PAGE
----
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Is It Bad To Raise Kids In A Polygamist Family, With One Dad And Multiple Moms?

Fri, September 24, 2010 4:00pm EDT by 16 Comments

Kody Brown, a fundamentalist Mormon father of 13, and his three (soon to be four) wives are putting their polygamous family on display in the new show Sister Wives. Many people are outraged over the new show, but at we can’t help but wonder if this kind of lifestyle is really healthy for the kids.

On the outside, Kody Brown — the star of TLC’s new reality show Sister Wives (premiering Sept. 26) — seems like a regular Joe. When he’s not working as a salesman, he enjoys spending time with his kids and playing with his dog in the yard. But there is one big thing that sets him apart from most other fathers. He’s got THREE wives. After being married to Meri, 39, Janelle, 40, and Christine, 37, for the past 16 years, he’s now looking to bring a younger woman, Robyn, 31, into the family, much to the other ladies dismay. How are Robyn’s three children from a previous marriage going to adjust to their new life with multiple mommies? According to relationship expert Dr. Gilda Carle, Robyn’s kids are likely to have a hard time adjusting to their new life. “They are about to be upstaged by a bunch of children they don’t even know,” she tells “Going from a small family to a giant one is overwhelming, They’re in for a lot of culture shock.”

Divorce is hard enough on a kid, especially when a parent starts dating again, so we can’t fathom what kind of trauma can come from trying to adjust to living with your new dad, his three other wives — and 13 kids! Dr. Gilda says that Robyn should have thought twice before throwing her family into this new environment. “She should have considered the fact that her own children have to make a radical change because of her decision,” she says. “Kids don’t want to leave the security they’ve come to know and now they’re going to have to compete for their mother’s attention with lots and lots of kids.”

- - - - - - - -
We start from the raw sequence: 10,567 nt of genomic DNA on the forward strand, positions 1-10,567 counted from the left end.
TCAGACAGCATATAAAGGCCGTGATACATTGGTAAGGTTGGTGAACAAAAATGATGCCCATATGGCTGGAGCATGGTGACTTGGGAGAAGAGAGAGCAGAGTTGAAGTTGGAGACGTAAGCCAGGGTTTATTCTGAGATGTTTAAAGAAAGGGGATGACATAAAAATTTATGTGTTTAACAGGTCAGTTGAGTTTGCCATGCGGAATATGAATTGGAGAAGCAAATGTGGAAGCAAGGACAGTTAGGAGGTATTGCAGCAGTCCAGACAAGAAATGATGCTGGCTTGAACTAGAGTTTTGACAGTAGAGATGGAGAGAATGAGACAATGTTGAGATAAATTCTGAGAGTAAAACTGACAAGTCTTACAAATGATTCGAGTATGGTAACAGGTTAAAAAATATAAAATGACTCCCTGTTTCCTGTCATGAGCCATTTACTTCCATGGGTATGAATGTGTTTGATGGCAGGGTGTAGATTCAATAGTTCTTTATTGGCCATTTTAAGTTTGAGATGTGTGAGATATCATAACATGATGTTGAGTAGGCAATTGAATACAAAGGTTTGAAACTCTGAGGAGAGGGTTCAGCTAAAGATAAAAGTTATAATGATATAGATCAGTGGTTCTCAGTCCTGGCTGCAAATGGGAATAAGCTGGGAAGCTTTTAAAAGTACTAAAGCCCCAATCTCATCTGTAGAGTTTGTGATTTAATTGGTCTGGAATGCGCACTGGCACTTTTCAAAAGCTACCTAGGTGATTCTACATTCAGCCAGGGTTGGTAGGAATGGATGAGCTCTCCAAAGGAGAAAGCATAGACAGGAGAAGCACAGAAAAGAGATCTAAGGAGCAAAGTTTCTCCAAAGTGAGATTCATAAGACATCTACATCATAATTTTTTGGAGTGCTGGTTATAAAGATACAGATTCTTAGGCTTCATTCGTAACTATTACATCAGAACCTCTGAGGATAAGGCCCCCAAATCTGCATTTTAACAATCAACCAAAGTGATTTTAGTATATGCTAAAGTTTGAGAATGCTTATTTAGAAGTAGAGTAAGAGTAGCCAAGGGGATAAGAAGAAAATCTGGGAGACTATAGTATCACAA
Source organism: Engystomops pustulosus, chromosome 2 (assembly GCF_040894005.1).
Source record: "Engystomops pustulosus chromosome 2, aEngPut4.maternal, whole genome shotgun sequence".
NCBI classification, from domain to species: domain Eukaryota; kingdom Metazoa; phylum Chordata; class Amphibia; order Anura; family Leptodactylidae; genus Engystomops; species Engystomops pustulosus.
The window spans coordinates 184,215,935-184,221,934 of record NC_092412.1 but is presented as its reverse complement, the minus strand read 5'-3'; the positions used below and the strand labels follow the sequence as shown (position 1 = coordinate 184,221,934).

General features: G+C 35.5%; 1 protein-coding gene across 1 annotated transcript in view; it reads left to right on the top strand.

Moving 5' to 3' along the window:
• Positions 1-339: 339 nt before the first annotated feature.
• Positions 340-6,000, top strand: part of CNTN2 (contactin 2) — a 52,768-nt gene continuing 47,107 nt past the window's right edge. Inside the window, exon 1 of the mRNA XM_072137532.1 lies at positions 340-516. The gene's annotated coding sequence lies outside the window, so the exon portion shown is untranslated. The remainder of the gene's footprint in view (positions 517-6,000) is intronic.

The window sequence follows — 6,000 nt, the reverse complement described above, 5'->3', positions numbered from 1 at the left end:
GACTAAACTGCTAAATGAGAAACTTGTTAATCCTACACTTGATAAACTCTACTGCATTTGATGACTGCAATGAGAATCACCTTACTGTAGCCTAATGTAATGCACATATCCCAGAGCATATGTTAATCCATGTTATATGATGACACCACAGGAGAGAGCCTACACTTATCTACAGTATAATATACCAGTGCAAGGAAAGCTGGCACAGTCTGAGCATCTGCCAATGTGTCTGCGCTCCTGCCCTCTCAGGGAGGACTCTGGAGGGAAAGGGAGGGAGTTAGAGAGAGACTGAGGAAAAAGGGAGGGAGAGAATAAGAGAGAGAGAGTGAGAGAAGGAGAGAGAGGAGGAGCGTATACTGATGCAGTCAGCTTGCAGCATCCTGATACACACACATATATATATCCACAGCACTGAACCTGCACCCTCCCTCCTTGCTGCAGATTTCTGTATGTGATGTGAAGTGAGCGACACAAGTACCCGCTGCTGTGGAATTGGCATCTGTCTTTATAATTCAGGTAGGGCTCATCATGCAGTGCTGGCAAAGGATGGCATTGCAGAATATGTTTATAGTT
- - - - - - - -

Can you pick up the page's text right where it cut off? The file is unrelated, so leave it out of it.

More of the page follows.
He’s already got 13 kids ranging in age from 5 to 15-years-old with his original wives; plus, third wife Christine is pregnant. How on earth can the Browns give that many children all of the attention, love, support and encouragement they need to grow into well-adjusted adults? Dr. Gilda tells that there’s no way the kids are going to get enough one-on-one time with their parents. “These parents only have so much time in a day to devote to their little ones,” says Dr. Gilda, warning that if the Browns can’t focus enough attention on their youngest ones, that responsibility will fall to the older kids. “And that’s not fair,” she adds.

Despite their unconventional upbringing, Janelle, the second wife, swears that they work hard to give the kids a healthy home life. “If we raise productive, contributing members of society, who are moral and ethical, that’s our final goal,” she says, adding that they don’t mind if the kids decide not to follow in their polygamist footsteps. “As long as they are strong and firm in what they want to do and what they want to believe,” agrees first wife, Meri, who’s the only one legally married to him. “They can choose what they want to do,” adds Robyn.

Personally, we think the women are fooling themselves if they think that their teenagers are going to be able to have normal, healthy relationships with the opposite sex. “There is going to be a lot of confusion,” agrees Dr. Gilda. “Kids look to their parents to be the role model for healthy relationships. If Robyn went from a monogamous marriage into a polygamist one, how are her kids supposed to formulate their own standards in the future? I foresee a lot of rebelling when they become teenagers,” she adds.

Some of the kids already know that sharing spouses isn’t for them. “If it was my husband with another woman, I’d be ripping her hair out,” admits Janelle’s 14-year-old daughter, Madison, who admits that while she likes her family, she’s not planning to share her future-husband. “I just want one guy.”

–Amy L. Harper